Tips for Photographing Skylines

Learn the Best Methods for Shooting Images of Buildings and City Skylines

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When traveling, most people either end up in a place with a lot of natural formations – mountains, lakes, and beaches – or with a lot of man-made formations – statues, museums, and buildings. Given a choice, most photographers will pick to photograph the natural formations. It’s tough to beat the beauty of the light fog over a large lake at sunrise.

Even though it might seem like photographing buildings in the city isn’t quite as exciting as photographing majestic mountain ranges, shooting architectural photos, if done correctly, can be a satisfying project.

Use these tips for improving your architectural and skyline photography.

  • Look for great textures. Not every building is constructed of the same materials or have the same exterior colors. If you can find a set of buildings with contrasting textures or colors, such as are shown in the photograph included here, it can give your city skyline photo a really nice look.
  • Shoot at interesting angles. Don’t always shoot a building from a distance. Instead, shoot from the base of the building upward. Shoot from a window in a building across the road. Use a wide-angle lens and stand closer than normal. If you can shoot from an observation deck looking down at the building, try that. Just keep an eye out for barrel distortion problems. Additionally, seek out and highlight some of the odd angles when photographing the buildings.
  • Contrasting architecture will be interesting. Look for contrasting buildings, especially if you’re interested in creating a photo essay featuring a particular city. Find a classic building near a building with modern architecture, and keep both in the frame to create a photo with an interesting contrast. Additionally, if the city is undergoing a lot of major construction projects, shooting photos over a series of weeks and months can help you document the changes, which is great for a photo essay.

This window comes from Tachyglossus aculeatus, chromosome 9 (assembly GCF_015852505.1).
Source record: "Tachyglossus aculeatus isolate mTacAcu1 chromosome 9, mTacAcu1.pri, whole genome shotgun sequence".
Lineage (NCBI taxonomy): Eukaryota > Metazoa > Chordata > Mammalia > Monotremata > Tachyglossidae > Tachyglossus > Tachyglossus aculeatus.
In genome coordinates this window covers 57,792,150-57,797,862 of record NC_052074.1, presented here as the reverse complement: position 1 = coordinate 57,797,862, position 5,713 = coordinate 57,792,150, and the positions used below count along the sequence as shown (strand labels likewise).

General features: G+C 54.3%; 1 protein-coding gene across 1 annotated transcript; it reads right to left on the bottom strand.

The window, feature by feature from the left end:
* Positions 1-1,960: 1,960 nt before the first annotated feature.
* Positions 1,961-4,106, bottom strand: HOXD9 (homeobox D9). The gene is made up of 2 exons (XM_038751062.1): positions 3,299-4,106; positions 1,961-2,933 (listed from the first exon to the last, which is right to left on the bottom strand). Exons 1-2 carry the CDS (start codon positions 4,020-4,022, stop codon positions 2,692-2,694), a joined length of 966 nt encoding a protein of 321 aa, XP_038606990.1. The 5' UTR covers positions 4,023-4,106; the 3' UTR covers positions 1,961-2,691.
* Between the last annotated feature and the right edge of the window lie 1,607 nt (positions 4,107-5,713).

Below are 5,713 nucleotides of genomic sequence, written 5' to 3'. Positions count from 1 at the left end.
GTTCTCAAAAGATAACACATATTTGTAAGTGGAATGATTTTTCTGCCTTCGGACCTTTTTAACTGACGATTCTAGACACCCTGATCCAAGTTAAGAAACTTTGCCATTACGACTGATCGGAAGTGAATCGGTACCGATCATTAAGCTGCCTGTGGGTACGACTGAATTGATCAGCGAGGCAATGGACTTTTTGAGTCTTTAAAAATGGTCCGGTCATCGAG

• Take time to search for interesting locations. When photographing a city skyline, make an effort to find a good location from which to shoot. Many times, if a city is located on a body of water, finding a bridge or dock from which to shoot – with the body of water between you and the skyline – can result in a great photo. If you can find a farm scene or open field that you can place in the foreground with the city skyline in the background, it can create a dramatic contrast in your photo.
  • Keep the sun low in the sky. Another interesting option for photographing a city skyline is shooting near sundown or sunrise. Place yourself so that the rising or setting sun is behind the skyline, which will leave the buildings in silhouette. Make sure you have several buildings of varying heights in the frame with this type of photo.
  • Try some night photos. Shooting a city skyline at night can result in some great photos. You also may be able to take advantage of the lights on a particular building to highlight some aspects of the structure’s architecture that aren’t visible or noticeable during daylight. Just make sure you have a tripod available so the camera will remain steady in the low light. You also may have to make use of a long shutter opening when shooting city night photos, so make sure you understand how your camera’s shutter speed settings work.
  • Keep track of and respect any local laws. Whenever shooting photos of buildings, skyscrapers, historical architectures, and large population areas, make sure that you’re following all rules and laws. If “no photography” or “no trespassing” signs are posted, always follow them. Don’t be surprised if security personnel ask to see ID or ask you a few questions when you’re shooting photos. Worries over terrorism may cause some hassles for photographers, but it’s better to be safe than sorry for security personnel, so don’t take any inquiries personally. Just follow the rules, be polite, and you’ll be fine.